15 Years of Delicious Premium Publishing

For the folks behind News Corp’s Delicious title in Australia, it’s been a case study in audience building tactics.

  • Q: What’s pink and blue and looks good enough to eat?
  • A: The cover of Delicious’ 15th birthday issue. And it’s really something to celebrate.

Two years ago, NewsLifeMedia (a division of News Corps) became the sole owner of the 13-year-old brand Delicious, a premium food title in Australia.

Breaking away from its original partnership with ABC Magazines had its share of challenges, and the creative team worked hard to create a name for itself as a stand-alone brand, explains Miranda Ward in Mumbrella.

Two years on, they’ve done just that. They focused on increasing their lifestyle content (there was “huge demand” for that, according to News Corp’s Food Corp direction Fiona Nilsson) and connecting with their audience in more fundamental ways.

“[Food is] central to so many decisions people make across travel, social lives, connectivity, kitchens, to how they decorate their homes, Nilsson explains.

“Our audience, more so than any, absolutely put food at the centre of their lifestyle, that was a big focus to increase the lifestyle content of the brand,” she continues.

The brand has successfully made the shift from food title to food lifestyle purveyor, and built out an impressive following across platforms.

“We’re actually averaging 4m pageviews and between 400 and 500,000 uniques. In social our target was 500,000 and we’re nearly at a million. It just exploded,” she notes.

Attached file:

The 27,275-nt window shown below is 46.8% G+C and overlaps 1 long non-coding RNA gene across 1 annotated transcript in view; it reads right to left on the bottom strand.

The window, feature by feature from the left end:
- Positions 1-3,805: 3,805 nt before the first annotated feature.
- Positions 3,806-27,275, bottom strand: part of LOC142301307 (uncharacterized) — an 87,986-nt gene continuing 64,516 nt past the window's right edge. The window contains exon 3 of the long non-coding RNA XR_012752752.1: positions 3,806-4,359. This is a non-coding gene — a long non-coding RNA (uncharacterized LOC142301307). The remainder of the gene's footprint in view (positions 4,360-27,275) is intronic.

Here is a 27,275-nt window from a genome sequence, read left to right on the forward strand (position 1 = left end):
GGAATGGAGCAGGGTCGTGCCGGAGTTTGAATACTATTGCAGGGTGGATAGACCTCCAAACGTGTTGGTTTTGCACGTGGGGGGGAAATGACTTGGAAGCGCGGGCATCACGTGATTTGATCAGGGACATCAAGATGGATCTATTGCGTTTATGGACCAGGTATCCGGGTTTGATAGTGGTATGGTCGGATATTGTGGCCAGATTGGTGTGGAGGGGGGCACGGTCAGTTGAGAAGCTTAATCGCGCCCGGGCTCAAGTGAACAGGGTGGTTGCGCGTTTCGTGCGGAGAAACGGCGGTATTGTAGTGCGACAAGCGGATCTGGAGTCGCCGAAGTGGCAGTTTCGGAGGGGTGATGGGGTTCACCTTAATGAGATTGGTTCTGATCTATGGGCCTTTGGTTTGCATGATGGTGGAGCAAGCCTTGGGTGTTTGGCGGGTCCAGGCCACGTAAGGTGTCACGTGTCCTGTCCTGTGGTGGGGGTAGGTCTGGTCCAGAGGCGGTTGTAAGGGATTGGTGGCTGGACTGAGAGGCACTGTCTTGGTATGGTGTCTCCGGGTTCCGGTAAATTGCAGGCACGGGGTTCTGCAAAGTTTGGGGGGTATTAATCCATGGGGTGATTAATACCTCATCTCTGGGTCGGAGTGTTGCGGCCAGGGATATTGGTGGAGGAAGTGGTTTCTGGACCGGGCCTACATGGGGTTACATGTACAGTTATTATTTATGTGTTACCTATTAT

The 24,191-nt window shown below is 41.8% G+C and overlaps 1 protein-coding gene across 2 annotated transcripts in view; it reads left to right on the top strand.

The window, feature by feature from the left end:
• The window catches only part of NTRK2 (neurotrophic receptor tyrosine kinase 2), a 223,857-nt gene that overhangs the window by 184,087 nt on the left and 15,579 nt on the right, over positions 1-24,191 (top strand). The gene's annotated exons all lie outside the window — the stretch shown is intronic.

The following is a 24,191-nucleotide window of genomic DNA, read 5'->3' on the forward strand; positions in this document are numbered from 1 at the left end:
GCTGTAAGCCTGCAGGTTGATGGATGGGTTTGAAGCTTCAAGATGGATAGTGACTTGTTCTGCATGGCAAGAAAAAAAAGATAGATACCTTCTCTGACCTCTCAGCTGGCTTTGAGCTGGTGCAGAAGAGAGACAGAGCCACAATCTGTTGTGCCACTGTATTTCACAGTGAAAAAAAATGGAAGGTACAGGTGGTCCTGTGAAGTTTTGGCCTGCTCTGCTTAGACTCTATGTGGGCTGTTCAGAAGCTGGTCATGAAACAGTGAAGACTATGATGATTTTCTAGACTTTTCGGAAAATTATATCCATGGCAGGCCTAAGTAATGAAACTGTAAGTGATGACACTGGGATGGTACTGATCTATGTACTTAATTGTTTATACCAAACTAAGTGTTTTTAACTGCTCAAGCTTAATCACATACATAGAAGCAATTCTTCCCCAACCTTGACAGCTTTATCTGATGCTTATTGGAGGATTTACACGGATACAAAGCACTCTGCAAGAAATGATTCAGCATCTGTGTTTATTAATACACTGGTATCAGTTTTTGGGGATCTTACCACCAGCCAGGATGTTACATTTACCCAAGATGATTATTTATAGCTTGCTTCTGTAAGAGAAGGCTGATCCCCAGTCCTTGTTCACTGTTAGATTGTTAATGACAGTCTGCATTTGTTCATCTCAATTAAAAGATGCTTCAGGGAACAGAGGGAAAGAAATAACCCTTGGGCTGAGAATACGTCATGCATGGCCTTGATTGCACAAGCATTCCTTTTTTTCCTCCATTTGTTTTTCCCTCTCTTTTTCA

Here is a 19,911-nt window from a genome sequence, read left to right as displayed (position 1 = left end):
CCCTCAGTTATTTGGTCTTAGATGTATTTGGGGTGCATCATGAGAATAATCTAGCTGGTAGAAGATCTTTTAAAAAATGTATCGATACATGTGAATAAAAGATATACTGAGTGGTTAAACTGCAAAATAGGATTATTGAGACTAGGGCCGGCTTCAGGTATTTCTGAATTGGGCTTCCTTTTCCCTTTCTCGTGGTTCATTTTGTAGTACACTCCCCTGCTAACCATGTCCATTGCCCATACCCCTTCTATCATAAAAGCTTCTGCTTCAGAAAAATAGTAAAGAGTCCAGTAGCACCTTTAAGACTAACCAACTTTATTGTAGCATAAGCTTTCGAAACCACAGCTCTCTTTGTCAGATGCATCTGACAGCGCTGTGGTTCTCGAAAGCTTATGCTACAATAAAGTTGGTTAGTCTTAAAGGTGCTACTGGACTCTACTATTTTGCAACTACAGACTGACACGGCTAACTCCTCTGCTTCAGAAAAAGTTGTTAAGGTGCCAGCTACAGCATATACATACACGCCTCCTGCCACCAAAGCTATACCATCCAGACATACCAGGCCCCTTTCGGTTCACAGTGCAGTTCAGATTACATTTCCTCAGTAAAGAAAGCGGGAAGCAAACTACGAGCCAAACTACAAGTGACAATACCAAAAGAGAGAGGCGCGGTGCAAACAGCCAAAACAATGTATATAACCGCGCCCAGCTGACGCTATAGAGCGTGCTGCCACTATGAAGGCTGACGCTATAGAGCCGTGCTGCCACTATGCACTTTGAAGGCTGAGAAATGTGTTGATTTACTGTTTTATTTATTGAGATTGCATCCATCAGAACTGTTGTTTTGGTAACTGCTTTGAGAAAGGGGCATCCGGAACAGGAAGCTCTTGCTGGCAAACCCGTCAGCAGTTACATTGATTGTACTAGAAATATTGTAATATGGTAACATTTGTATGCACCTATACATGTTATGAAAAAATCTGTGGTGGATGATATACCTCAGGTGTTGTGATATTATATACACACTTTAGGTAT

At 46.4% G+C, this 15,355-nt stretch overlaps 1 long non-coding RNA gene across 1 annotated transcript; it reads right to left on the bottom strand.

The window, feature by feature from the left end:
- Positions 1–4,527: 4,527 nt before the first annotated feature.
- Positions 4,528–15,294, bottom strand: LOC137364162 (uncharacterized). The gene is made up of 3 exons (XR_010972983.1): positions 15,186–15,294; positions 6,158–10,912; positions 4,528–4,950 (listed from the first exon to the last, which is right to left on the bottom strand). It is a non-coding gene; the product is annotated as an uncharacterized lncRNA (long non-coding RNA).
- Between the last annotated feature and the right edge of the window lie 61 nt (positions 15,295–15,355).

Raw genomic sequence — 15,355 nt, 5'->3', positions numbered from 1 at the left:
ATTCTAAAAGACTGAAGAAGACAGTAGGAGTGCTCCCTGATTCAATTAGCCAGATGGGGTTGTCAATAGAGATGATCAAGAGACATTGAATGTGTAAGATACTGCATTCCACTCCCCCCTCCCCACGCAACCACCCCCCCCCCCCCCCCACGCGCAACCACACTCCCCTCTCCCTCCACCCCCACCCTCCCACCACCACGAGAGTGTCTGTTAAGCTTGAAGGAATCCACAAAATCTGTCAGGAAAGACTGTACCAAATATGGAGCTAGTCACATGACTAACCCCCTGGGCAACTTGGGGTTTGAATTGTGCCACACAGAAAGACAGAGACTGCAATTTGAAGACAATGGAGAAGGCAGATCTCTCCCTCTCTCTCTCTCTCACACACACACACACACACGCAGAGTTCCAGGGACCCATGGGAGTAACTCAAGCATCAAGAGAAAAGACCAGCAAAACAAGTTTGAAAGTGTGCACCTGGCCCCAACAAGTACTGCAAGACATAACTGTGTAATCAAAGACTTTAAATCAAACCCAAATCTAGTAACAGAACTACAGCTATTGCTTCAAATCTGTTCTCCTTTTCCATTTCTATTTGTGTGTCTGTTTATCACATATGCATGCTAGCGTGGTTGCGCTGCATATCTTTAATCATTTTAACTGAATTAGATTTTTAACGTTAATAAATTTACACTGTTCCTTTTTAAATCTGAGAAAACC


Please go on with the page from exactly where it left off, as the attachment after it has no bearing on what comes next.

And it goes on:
In addition to their social growth, the brand has also published a luxury coffee table book (you better have plenty of dessert on hand when guests read this one), and a Delicious Sunday supplement in eastern Australian markets.

Editor-in-chief Kerrie McCallum says “success in social is important considering how competitive the food and lifestyle sector is becoming, with Delicious’ various offerings about pulling in as a diverse audience as possible,” Ward explains.

“Yes we’ve got that very loyal monthly print audience, but equally we need to ensure our future with strong social platforms, a really strong digital platform, the weekly offering in the Sunday masthead is exposing Delicious to a broader audience,” she says.

What about the bottom line? For every publisher, it comes down to the revenue stream. For McCallum, it’s clearly based on a traditional approach – circulation and advertising, and while circulation has dipped recently, renewals haven’t declined at all.

Their brand outreach through social media and through events continues to attract new followers, a critical component to their growth strategy.

“Events we want to build and grow, we’ve started to create more consumer revenue in the last 12 months,” she says, who says events are “a great way to expose people to Delicious and maintain those subscriptions.”

“We’ve signed off on a great partnership with the Australian Turf Club. It’s called The Muse by Delicious as the ATC want to have the races seen as a food-lifestyle destination,” explains McCallum.

Meanwhile the brand continues to look toward the future, hinting at possible TV discussions and expanding their successful video strategies.

“I see very much how this brand would lend itself in a television format. Nicole Sheffield will be the one to make the discussion on which way we go but we have definitely had discussions and it is something I’d love to see happen,” McCallum notes.

The most delicious part of all of this is how the print title has remained at the base of everything brand has done to evolve, in an environment when so many have turned their backs on print.